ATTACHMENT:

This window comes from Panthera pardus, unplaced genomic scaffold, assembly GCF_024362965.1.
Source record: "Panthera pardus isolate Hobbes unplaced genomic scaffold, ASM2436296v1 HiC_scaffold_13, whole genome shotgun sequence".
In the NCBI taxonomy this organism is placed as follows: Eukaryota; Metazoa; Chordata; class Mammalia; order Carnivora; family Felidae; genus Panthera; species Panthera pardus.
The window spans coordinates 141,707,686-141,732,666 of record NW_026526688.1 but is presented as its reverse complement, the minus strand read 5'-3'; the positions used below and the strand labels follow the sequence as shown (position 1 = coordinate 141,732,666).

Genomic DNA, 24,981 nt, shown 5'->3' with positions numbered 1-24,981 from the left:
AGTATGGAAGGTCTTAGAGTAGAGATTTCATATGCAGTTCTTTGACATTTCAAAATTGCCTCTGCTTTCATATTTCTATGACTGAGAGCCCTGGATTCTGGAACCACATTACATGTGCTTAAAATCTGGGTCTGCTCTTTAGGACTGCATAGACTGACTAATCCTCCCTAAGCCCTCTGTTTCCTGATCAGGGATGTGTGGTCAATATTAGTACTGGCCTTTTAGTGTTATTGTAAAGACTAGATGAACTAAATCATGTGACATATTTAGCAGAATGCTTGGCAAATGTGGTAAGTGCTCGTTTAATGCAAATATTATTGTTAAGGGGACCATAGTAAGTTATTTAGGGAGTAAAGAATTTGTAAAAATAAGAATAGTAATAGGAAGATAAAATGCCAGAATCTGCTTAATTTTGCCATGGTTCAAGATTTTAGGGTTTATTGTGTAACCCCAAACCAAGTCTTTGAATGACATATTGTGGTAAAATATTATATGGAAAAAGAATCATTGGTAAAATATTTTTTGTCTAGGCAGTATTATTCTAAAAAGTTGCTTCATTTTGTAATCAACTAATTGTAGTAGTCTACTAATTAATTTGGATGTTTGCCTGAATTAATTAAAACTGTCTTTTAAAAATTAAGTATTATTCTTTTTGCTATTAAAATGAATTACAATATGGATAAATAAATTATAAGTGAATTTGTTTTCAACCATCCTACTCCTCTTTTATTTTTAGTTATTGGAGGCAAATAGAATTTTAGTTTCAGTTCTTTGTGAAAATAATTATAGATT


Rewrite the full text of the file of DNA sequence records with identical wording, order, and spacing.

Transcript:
This window comes from Panthera pardus, unplaced genomic scaffold, assembly GCF_024362965.1.
Source record: "Panthera pardus isolate Hobbes unplaced genomic scaffold, ASM2436296v1 HiC_scaffold_13, whole genome shotgun sequence".
In the NCBI taxonomy this organism is placed as follows: Eukaryota; Metazoa; Chordata; class Mammalia; order Carnivora; family Felidae; genus Panthera; species Panthera pardus.
The window spans coordinates 141,707,686-141,732,666 of record NW_026526688.1 but is presented as its reverse complement, the minus strand read 5'-3'; the positions used below and the strand labels follow the sequence as shown (position 1 = coordinate 141,732,666).

Genomic DNA, 24,981 nt, shown 5'->3' with positions numbered 1-24,981 from the left:
AGTATGGAAGGTCTTAGAGTAGAGATTTCATATGCAGTTCTTTGACATTTCAAAATTGCCTCTGCTTTCATATTTCTATGACTGAGAGCCCTGGATTCTGGAACCACATTACATGTGCTTAAAATCTGGGTCTGCTCTTTAGGACTGCATAGACTGACTAATCCTCCCTAAGCCCTCTGTTTCCTGATCAGGGATGTGTGGTCAATATTAGTACTGGCCTTTTAGTGTTATTGTAAAGACTAGATGAACTAAATCATGTGACATATTTAGCAGAATGCTTGGCAAATGTGGTAAGTGCTCGTTTAATGCAAATATTATTGTTAAGGGGACCATAGTAAGTTATTTAGGGAGTAAAGAATTTGTAAAAATAAGAATAGTAATAGGAAGATAAAATGCCAGAATCTGCTTAATTTTGCCATGGTTCAAGATTTTAGGGTTTATTGTGTAACCCCAAACCAAGTCTTTGAATGACATATTGTGGTAAAATATTATATGGAAAAAGAATCATTGGTAAAATATTTTTTGTCTAGGCAGTATTATTCTAAAAAGTTGCTTCATTTTGTAATCAACTAATTGTAGTAGTCTACTAATTAATTTGGATGTTTGCCTGAATTAATTAAAACTGTCTTTTAAAAATTAAGTATTATTCTTTTTGCTATTAAAATGAATTACAATATGGATAAATAAATTATAAGTGAATTTGTTTTCAACCATCCTACTCCTCTTTTATTTTTAGTTATTGGAGGCAAATAGAATTTTAGTTTCAGTTCTTTGTGAAAATAATTATAGATT